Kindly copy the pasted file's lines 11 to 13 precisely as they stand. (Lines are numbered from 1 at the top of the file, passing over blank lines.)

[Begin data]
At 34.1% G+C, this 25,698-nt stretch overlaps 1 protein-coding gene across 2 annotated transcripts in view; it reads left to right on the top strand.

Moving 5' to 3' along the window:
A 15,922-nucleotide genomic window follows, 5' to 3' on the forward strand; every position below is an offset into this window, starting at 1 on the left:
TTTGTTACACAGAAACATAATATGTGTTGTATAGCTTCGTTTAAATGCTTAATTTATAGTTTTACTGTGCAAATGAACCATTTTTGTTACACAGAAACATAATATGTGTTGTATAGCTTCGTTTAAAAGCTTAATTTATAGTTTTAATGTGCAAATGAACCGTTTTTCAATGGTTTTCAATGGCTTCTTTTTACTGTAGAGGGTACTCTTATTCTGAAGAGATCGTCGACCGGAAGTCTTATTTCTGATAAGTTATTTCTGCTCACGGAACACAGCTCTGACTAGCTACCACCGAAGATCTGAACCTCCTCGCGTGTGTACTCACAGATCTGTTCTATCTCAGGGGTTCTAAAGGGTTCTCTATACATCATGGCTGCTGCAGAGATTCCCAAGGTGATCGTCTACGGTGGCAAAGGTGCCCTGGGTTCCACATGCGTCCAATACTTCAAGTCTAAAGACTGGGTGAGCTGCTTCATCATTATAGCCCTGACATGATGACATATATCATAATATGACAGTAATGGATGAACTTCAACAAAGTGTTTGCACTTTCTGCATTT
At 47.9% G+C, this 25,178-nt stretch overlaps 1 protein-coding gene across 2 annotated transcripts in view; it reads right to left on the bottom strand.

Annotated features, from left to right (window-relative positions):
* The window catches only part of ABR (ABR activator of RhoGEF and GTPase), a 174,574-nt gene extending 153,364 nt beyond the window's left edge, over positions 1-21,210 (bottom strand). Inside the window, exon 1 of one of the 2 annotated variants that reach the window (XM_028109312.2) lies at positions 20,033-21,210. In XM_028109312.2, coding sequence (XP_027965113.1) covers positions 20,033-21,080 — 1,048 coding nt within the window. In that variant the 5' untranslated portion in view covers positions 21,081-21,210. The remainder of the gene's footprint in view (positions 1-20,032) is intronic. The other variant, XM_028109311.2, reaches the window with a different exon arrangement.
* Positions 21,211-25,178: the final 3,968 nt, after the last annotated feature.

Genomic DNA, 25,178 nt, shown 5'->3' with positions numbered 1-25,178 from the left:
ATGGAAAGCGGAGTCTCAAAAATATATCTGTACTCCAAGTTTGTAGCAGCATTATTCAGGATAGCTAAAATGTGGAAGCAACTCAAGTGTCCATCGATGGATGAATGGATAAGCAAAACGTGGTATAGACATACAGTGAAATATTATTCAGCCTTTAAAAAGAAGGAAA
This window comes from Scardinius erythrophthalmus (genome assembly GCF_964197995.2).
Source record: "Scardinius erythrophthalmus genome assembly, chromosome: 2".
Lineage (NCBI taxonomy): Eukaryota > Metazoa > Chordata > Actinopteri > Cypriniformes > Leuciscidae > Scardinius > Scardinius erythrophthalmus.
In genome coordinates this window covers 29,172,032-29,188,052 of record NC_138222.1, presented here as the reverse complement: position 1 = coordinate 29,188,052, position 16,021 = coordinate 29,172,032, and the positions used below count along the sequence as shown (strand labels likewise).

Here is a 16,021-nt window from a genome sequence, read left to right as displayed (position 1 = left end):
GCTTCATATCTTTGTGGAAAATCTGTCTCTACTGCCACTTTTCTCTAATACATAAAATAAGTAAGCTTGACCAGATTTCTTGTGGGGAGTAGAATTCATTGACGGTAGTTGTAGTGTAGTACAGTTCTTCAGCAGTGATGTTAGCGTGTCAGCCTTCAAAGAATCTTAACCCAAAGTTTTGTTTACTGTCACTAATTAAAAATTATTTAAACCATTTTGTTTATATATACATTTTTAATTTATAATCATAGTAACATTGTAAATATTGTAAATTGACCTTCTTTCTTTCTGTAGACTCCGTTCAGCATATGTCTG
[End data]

This window comes from Scardinius erythrophthalmus (genome assembly GCF_964197995.2).
Source record: "Scardinius erythrophthalmus genome assembly, chromosome: 2".
Lineage (NCBI taxonomy): Eukaryota > Metazoa > Chordata > Actinopteri > Cypriniformes > Leuciscidae > Scardinius > Scardinius erythrophthalmus.